Following declaration by ministers Sunday that the northern Druze town of Majdal Shams went into lockdown Monday evening after a ministerial committee designated it a "red zone" due to high coronavirus morbidity.
The five-day lockdown took effect at 6pm Monday during which all roads leading in and out of the community will be closed.
According to Health Ministry data, the village has reported 56 virus patients for every 10,000 residents, the highest ratio in Israel.
Schools and non-essential businesses were shut down and public gatherings were banned, chief among them weddings and funerals which are believed to have attributed to the community's rising infection rate.
Food shops and pharmacies remain open, by midday Monday many were already closed, some serving only take-outs.
However, some younger locals walk around without protective face masks.
Many admitted that they "do not believe in coronavirus", one stating that "even those who became ill said they felt nothing. The results come back positive – but they are not sick."
Dolan Abu Salah, head of the Majdl Shams local council, told Ynet that the decision to reimplement the lockdown was made in cooperation with municipality officials.
"I think the restrictions are justified," he said. "We are dealing with an emergency, the outbreaks happened because of weddings, funerals and mass gatherings that have happened lately."
He said that town officials tried to plead with residents to adhere to public health directives, but to no avail.
"The local council did all it could to keep Majdal Shams clean from the virus, but the moment a few act irresponsibly, you have many ill as a result," he said.
Zayed Awidat, a local shop owner, said he always makes sure customers enter his business with a face cover and no more than 4-5 people at once.
"People are not disregarding public health orders, especially not in the past ten days," he said. "There were a number of funerals, one after the other, that many people wanted to attend."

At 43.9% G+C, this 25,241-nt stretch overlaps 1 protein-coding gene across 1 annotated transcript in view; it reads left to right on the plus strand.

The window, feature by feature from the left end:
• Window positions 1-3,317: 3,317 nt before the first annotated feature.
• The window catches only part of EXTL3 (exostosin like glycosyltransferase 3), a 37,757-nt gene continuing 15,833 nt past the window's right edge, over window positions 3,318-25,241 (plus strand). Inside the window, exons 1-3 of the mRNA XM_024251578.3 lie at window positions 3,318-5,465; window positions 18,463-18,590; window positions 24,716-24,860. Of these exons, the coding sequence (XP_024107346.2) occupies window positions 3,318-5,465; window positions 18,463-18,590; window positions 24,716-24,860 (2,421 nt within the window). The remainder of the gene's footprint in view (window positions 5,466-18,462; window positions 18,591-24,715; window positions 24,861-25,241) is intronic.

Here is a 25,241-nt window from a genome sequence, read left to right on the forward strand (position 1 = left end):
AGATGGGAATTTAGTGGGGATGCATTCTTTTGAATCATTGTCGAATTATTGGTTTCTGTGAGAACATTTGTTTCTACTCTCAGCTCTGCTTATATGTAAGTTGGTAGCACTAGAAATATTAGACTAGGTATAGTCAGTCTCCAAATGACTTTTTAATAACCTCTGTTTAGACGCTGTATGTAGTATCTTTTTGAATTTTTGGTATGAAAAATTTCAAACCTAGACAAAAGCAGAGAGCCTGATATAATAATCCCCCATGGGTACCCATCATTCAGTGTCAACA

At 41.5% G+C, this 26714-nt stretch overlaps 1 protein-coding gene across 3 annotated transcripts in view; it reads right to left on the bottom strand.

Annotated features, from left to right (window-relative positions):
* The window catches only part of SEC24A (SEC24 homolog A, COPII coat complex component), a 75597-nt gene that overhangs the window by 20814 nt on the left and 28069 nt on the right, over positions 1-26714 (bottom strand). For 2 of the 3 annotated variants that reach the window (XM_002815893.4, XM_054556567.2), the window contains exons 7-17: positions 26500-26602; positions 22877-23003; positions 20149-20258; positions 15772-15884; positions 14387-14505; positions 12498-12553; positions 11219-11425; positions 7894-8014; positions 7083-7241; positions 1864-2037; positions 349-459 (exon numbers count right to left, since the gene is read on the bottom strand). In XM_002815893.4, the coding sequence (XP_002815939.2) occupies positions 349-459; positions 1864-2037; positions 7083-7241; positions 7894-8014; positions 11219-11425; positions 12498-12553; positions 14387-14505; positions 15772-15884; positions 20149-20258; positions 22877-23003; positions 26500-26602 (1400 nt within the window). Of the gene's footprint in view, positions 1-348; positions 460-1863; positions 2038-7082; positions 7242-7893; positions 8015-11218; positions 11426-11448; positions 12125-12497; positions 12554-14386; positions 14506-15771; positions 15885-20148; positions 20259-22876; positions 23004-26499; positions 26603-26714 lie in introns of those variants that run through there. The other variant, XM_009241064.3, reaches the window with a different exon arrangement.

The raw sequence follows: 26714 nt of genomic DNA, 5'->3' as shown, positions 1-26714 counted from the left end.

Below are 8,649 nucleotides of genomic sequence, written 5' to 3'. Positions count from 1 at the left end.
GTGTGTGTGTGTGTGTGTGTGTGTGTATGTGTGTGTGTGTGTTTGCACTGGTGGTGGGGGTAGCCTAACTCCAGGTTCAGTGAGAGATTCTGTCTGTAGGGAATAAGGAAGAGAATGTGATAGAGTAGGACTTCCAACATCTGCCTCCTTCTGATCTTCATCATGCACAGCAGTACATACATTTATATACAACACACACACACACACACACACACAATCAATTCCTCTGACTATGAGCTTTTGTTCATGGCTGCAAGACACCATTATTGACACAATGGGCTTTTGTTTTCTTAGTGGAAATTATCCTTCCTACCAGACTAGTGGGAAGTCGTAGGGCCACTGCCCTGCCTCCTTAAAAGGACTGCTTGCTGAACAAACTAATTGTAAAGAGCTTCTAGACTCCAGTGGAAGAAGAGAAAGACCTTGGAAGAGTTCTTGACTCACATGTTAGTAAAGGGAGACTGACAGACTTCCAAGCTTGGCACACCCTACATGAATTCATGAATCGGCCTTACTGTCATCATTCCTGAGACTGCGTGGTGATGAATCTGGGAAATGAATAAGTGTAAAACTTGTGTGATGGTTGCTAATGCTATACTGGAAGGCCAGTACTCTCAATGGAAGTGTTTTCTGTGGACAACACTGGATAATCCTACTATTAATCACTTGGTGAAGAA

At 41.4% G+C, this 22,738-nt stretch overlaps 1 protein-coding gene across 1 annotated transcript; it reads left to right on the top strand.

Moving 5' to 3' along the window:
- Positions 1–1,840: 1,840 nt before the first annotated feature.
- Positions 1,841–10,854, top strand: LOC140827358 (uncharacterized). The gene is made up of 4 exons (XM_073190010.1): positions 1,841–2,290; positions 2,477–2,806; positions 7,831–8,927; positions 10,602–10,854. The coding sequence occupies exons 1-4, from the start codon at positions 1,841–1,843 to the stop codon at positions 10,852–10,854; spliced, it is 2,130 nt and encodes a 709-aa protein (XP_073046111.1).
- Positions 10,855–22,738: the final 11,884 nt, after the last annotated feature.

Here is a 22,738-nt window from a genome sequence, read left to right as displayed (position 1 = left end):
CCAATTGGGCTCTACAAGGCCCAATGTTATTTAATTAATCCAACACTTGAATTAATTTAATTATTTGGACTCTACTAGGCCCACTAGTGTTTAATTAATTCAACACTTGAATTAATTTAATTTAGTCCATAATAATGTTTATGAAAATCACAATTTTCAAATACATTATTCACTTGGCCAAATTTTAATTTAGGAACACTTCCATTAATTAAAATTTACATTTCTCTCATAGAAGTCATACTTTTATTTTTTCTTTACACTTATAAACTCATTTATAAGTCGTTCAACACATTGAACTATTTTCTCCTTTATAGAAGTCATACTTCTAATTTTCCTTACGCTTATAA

"There were also a few weddings, which is why an outbreak happened. Everything went back to normal. There are now about 100 people in quarantine and a few hospitalized. We are incredibly careful when it comes to social distancing. God willing, we will get out of this."
Faisal Abu Salah, a barber, who has not worked since the beginning of the second lockdown in September, now makes a living from various side jobs and agriculture.
"The pay is small, there is nothing you can do about it," he said. "We do not go anywhere, go shopping or travel to save money. All the money goes to food."
Faisal admitted he is worried he will not be able to cover his monthly expenses. "I pay in cheques, I took some money from the kids and friends to help me cover what I need. It is not easy," he said.
Following the latest coronavirus outbreak, Faisal said that there are people "who do not care" about the disease.
"They do not fear coronavirus and do not care," he said.
"At the beginning, we did not understand the virus, but now many doctors are saying this is a serious matter and ask to never leave the house without a face mask."
He hoped that the lockdown will help the community lower its morbidity rate.